Picks and Pans Review: Kissinger: a Biography
by Walter Isaacson
This immense, intriguing biography of the former Secretary of State shrewdly analyzes the forces that shaped the man and the man who forcefully shaped American foreign policy in the late '60s and early '70s. It follows Kissinger's impressive ascent, from his traumatic boyhood growing up Jewish in Nazi Germany through his teaching days at Harvard to his years in government and, finally, to his current career as a high-priced, top secret troubleshooter for big business.
Although written with Kissinger's cooperation—he gave the author more than two dozen interviews as well as access to private papers—the book is unauthorized. Isaacson, an assistant managing editor of TIME, paints a complex portrait of a brilliant, dedicated diplomat who, as a result of his difficult childhood, was secretive, manipulative and obsequious. "Kissinger's need to impress prominent people," Isaacson observes wryly, "was only surpassed by his ability to do so."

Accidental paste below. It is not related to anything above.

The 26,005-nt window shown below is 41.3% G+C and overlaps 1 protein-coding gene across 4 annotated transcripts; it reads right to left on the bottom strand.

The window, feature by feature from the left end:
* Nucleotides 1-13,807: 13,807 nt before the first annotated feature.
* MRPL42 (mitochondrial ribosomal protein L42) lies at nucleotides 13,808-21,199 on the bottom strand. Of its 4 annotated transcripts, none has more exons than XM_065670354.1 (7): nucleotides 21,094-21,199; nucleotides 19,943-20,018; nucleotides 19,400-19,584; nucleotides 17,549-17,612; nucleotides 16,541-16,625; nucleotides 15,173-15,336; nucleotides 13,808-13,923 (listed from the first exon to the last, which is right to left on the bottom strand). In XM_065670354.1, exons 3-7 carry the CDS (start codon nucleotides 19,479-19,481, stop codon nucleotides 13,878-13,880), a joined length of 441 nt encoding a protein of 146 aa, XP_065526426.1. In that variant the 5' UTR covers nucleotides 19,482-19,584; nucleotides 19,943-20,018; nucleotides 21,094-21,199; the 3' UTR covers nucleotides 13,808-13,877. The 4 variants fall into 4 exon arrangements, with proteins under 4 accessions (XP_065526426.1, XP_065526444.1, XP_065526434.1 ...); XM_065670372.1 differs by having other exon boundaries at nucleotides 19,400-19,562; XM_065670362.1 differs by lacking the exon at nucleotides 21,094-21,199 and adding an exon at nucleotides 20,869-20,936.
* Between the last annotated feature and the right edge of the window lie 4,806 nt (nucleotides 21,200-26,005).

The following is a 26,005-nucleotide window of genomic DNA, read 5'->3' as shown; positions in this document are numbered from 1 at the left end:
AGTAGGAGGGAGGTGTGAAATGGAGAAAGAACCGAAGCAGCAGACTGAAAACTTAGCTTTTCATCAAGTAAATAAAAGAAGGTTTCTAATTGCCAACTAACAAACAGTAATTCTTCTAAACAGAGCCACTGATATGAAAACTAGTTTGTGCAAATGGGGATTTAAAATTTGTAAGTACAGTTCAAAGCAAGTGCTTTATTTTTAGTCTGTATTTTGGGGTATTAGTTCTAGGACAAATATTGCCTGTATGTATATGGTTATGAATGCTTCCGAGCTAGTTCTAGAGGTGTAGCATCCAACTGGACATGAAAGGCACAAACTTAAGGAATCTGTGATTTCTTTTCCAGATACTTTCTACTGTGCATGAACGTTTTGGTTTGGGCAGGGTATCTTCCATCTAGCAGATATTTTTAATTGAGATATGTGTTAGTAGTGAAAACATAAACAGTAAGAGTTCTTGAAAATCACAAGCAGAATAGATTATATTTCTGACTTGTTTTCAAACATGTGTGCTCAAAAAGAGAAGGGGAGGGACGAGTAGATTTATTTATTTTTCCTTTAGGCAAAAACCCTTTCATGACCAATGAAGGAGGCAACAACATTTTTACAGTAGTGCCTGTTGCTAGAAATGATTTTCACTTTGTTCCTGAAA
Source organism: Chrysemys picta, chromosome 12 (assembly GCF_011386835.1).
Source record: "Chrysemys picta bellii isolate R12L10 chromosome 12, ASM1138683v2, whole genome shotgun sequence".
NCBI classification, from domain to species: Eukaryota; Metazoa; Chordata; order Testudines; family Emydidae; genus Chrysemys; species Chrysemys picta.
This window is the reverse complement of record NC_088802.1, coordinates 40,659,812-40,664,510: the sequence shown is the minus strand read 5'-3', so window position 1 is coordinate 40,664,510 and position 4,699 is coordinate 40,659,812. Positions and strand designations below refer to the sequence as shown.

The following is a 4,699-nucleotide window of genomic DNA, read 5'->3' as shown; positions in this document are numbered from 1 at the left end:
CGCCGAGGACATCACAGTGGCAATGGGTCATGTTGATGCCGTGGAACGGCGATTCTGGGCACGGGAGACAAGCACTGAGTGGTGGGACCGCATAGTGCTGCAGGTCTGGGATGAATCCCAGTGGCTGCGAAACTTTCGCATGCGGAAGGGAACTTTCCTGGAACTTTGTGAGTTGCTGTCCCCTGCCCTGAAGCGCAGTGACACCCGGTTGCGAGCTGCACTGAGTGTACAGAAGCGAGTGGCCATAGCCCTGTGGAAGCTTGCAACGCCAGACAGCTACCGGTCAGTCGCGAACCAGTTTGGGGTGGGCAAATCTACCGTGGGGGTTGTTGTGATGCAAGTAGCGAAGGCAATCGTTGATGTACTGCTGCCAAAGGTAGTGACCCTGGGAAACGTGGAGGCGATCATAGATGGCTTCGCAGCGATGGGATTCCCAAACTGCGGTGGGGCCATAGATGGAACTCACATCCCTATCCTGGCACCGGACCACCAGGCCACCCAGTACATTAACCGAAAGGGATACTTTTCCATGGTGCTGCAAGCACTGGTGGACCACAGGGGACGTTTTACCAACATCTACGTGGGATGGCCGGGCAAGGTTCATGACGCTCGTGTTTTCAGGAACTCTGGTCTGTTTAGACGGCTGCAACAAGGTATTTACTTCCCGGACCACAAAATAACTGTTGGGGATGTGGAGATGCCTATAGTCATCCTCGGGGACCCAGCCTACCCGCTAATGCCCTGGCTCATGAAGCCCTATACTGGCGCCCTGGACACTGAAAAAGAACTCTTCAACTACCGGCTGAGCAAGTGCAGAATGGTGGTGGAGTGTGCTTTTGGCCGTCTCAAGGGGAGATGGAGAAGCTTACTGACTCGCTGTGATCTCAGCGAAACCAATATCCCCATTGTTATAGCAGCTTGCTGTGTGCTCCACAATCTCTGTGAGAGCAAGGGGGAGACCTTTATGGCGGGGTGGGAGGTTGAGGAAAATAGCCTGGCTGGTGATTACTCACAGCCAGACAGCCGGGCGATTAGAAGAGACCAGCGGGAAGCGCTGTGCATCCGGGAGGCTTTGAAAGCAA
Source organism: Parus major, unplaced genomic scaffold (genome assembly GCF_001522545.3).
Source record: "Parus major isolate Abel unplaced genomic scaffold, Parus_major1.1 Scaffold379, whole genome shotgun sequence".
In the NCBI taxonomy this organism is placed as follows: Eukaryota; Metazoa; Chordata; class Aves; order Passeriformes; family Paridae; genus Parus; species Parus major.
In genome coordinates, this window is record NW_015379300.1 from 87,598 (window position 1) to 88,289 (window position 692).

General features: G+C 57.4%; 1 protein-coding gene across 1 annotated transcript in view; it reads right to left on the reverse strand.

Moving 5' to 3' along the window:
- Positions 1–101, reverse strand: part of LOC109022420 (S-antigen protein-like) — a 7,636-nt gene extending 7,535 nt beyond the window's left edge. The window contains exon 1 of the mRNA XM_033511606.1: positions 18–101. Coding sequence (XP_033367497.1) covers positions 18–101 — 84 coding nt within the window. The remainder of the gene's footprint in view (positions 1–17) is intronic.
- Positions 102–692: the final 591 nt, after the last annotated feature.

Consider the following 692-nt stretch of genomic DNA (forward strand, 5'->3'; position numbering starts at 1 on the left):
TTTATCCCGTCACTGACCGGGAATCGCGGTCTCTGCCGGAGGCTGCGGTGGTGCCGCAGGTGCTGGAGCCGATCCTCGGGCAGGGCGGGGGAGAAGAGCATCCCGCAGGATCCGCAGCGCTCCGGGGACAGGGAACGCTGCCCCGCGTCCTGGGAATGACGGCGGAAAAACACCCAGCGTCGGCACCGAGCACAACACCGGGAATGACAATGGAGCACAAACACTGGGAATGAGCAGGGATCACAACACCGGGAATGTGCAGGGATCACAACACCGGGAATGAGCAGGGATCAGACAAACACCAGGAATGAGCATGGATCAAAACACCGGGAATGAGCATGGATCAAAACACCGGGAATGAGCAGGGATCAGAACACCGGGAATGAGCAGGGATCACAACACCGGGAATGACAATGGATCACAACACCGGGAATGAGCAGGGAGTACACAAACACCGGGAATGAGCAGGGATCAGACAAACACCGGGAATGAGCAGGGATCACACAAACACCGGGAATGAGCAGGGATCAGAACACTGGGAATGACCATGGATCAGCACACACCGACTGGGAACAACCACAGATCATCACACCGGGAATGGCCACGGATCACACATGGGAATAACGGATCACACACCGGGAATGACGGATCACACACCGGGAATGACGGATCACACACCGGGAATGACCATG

No stone is left unturned in Kissinger's intricate political life, from his infighting with Alexander Haig to his often tense relationship with President Nixon (Isaacson says Nixon suggested that Kissinger see a psychiatrist).
Kissinger's private life remains shadowy, however. Isaacson dutifully reels off the unlikely sex symbol's famous dates (including Jill St. John, Shirley MacLaine, Candice Bergen and Diane Sawyer) but reveals little about Kissinger's two marriages or his relationships with his two now adult children. No matter. Even without intimate details, the man who coined the phrase "Power is the ultimate aphrodisiac" comes through loud and clear. (Simon & Schuster. $30)
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